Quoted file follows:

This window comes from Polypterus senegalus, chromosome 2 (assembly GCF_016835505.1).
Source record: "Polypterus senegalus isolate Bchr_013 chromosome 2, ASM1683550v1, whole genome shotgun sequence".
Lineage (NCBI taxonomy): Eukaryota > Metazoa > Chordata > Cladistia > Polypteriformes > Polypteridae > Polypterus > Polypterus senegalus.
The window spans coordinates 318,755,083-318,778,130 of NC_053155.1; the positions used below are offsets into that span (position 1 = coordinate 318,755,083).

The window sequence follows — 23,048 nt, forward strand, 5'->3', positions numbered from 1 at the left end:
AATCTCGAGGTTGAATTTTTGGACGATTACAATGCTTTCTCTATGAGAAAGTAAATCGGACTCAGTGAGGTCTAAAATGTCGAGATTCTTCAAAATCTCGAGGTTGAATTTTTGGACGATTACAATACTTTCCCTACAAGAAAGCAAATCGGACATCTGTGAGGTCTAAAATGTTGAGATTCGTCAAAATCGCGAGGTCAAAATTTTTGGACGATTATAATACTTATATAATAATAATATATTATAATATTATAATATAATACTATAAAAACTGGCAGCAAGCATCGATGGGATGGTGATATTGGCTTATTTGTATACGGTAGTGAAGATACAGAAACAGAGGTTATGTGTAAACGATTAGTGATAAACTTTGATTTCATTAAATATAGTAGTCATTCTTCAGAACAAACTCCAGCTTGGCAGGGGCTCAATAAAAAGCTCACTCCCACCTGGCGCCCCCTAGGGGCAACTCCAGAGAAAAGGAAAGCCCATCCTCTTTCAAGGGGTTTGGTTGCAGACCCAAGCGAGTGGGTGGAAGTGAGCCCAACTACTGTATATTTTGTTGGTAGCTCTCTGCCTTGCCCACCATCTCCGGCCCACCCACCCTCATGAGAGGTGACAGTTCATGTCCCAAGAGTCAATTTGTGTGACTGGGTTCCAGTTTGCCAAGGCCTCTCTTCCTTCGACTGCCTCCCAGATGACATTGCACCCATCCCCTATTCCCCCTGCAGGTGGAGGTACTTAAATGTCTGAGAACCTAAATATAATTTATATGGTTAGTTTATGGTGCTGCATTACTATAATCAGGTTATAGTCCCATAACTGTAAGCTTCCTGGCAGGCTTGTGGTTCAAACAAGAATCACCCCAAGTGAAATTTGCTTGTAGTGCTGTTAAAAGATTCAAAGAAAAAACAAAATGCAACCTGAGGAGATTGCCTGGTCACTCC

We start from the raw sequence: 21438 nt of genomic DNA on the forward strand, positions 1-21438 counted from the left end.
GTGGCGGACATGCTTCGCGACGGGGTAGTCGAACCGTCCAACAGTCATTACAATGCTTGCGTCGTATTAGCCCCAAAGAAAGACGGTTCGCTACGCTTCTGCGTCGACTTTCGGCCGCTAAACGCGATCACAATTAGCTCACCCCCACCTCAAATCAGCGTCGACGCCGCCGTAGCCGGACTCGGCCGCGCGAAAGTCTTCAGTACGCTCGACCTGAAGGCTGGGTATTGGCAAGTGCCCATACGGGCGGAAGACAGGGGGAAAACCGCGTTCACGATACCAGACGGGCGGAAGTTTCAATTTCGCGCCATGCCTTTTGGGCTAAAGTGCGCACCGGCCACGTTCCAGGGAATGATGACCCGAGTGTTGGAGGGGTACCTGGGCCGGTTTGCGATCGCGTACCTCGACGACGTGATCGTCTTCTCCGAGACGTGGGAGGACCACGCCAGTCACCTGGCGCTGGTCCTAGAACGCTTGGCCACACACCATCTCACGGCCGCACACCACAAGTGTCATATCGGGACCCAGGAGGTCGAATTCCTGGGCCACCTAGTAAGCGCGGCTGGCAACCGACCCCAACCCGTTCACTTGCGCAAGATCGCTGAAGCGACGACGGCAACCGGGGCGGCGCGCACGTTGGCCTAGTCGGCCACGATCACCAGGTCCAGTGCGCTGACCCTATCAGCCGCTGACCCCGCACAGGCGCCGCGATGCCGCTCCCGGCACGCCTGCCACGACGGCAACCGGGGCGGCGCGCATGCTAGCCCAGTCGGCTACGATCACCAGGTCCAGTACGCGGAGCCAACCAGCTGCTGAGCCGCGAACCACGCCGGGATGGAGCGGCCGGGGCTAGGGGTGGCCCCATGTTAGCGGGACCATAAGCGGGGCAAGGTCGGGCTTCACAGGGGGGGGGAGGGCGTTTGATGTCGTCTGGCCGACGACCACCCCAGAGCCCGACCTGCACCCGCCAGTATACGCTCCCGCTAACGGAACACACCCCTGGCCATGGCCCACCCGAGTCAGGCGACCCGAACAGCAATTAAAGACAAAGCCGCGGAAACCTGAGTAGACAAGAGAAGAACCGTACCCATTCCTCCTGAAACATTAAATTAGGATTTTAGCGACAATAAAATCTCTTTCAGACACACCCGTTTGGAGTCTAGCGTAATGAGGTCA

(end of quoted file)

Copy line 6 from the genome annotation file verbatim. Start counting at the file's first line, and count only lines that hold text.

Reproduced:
AATCTCGAGGTTGAATTTTTGGACGATTACAATGCTTTCTCTATGAGAAAGTAAATCGGACTCAGTGAGGTCTAAAATGTCGAGATTCTTCAAAATCTCGAGGTTGAATTTTTGGACGATTACAATACTTTCCCTACAAGAAAGCAAATCGGACATCTGTGAGGTCTAAAATGTTGAGATTCGTCAAAATCGCGAGGTCAAAATTTTTGGACGATTATAATACTTATATAATAATAATATATTATAATATTATAATATAATACTATAAAAACTGGCAGCAAGCATCGATGGGATGGTGATATTGGCTTATTTGTATACGGTAGTGAAGATACAGAAACAGAGGTTATGTGTAAACGATTAGTGATAAACTTTGATTTCATTAAATATAGTAGTCATTCTTCAGAACAAACTCCAGCTTGGCAGGGGCTCAATAAAAAGCTCACTCCCACCTGGCGCCCCCTAGGGGCAACTCCAGAGAAAAGGAAAGCCCATCCTCTTTCAAGGGGTTTGGTTGCAGACCCAAGCGAGTGGGTGGAAGTGAGCCCAACTACTGTATATTTTGTTGGTAGCTCTCTGCCTTGCCCACCATCTCCGGCCCACCCACCCTCATGAGAGGTGACAGTTCATGTCCCAAGAGTCAATTTGTGTGACTGGGTTCCAGTTTGCCAAGGCCTCTCTTCCTTCGACTGCCTCCCAGATGACATTGCACCCATCCCCTATTCCCCCTGCAGGTGGAGGTACTTAAATGTCTGAGAACCTAAATATAATTTATATGGTTAGTTTATGGTGCTGCATTACTATAATCAGGTTATAGTCCCATAACTGTAAGCTTCCTGGCAGGCTTGTGGTTCAAACAAGAATCACCCCAAGTGAAATTTGCTTGTAGTGCTGTTAAAAGATTCAAAGAAAAAACAAAATGCAACCTGAGGAGATTGCCTGGTCACTCC